I won’t say much more here because I was directly involved. However I would like to criticize our use of ‘The sBook’ as the title in the session schedule. I thought it actually looked like a miss print because there was no further description given. We will have to change that for the next time because the points that we are trying to make are far more important to think about than what the title entailed.
Session Six: The Book of Mpub (An Agile Process)
John Maxwell (SFU)
A team of University students and their professor from Simon Fraser, John Maxwell decided to publish a book. At the outset they understood part of the problem but found that they wouldn’t understand all the issues until the end of the process.
To get started they used an Agile process adapted from Agile software development to create their pBook because it allowed them
- Cheap fast prototyping
- A cyclical, iterative and lightweight processes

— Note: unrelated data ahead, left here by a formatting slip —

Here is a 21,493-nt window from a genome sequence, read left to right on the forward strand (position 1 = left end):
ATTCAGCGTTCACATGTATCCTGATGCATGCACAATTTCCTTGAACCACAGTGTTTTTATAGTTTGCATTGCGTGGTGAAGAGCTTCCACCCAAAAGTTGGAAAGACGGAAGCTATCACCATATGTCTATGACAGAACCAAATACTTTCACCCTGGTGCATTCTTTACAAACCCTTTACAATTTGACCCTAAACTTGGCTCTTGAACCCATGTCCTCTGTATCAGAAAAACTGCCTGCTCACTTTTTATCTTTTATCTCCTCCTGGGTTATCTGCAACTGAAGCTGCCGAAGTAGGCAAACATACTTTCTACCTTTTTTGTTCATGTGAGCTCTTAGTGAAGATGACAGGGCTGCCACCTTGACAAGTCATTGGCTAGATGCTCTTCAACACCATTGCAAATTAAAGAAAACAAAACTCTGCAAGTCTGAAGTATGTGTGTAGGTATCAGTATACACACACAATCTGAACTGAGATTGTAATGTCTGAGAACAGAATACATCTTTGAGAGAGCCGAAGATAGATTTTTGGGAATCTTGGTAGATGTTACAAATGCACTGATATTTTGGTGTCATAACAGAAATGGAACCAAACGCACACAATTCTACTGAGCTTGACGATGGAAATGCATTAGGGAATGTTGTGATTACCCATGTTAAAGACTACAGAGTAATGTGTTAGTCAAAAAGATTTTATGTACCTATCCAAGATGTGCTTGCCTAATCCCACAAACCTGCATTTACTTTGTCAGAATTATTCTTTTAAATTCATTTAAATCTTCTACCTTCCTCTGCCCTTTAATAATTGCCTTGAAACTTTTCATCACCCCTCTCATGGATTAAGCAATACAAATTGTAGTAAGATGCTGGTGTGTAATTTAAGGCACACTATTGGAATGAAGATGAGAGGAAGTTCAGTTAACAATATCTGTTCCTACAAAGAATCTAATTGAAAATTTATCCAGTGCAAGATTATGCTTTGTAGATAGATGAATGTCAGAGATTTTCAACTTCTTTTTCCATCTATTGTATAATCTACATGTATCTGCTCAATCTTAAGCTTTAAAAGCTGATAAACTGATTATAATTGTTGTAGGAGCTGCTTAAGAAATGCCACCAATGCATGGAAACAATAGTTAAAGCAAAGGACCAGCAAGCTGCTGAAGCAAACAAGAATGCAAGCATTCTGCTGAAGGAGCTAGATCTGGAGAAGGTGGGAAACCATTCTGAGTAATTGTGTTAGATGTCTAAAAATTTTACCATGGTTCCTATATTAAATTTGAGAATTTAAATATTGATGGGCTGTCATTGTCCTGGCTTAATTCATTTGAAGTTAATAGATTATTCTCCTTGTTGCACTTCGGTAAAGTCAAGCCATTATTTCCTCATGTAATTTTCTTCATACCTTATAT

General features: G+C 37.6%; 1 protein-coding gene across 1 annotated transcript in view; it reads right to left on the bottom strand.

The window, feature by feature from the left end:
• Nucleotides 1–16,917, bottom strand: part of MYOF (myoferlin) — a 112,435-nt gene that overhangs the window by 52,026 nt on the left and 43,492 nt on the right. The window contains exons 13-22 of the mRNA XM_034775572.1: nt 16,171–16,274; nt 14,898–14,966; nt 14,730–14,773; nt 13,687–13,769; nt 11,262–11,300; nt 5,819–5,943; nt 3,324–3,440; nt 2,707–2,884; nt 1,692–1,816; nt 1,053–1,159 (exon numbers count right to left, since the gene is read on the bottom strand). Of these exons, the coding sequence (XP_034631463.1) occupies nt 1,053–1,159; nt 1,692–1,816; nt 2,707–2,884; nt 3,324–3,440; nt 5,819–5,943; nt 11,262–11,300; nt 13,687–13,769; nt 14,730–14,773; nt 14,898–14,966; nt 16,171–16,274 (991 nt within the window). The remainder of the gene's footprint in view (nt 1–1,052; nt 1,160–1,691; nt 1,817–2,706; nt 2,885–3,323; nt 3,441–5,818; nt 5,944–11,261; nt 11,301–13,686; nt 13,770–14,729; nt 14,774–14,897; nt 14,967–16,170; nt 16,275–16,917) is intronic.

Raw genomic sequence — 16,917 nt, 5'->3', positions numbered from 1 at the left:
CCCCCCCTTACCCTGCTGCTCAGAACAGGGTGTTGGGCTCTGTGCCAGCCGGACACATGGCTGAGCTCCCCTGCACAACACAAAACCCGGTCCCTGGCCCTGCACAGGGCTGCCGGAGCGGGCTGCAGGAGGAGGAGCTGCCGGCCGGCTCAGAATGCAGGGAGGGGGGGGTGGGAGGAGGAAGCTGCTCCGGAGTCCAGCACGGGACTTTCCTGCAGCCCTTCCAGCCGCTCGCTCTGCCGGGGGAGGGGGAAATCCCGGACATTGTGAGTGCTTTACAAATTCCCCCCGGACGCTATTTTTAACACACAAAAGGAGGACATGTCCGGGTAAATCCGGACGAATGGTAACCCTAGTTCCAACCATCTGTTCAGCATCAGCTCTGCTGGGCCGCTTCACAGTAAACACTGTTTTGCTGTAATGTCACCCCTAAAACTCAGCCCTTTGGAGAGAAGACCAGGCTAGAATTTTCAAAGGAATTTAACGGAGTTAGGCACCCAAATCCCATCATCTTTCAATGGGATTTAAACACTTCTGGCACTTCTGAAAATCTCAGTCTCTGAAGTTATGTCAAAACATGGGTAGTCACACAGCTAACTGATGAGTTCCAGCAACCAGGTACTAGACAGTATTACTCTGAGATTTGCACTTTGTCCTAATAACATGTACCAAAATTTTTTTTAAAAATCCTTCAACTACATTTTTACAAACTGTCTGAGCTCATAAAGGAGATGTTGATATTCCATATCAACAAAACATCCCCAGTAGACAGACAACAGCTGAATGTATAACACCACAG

John believes that the ‘Agile Process’ is how the web came to be and so his team moved from the traditional qualities of pBook publishing with linear change to an internet structure. He rightly understands that although books haven’t changed, the media sphere has and therefore the book has a different function starting in this decade.
Recounting the Mpub book he says that it was:
- Born on the web and developed there
- First started in WordPress and still exists there
- Initially developed as a blog for the belief that the web is the best starting point for ePublishing
- Collaboratively built
- Produced with simple open web technologies like XHTML
- Mechanically very simple to produce a pBook from the XSL translation from web to Adobe InDesign
- Created with workflows that were cyclical
- Engineered so that they could make editorial changes up to the last minute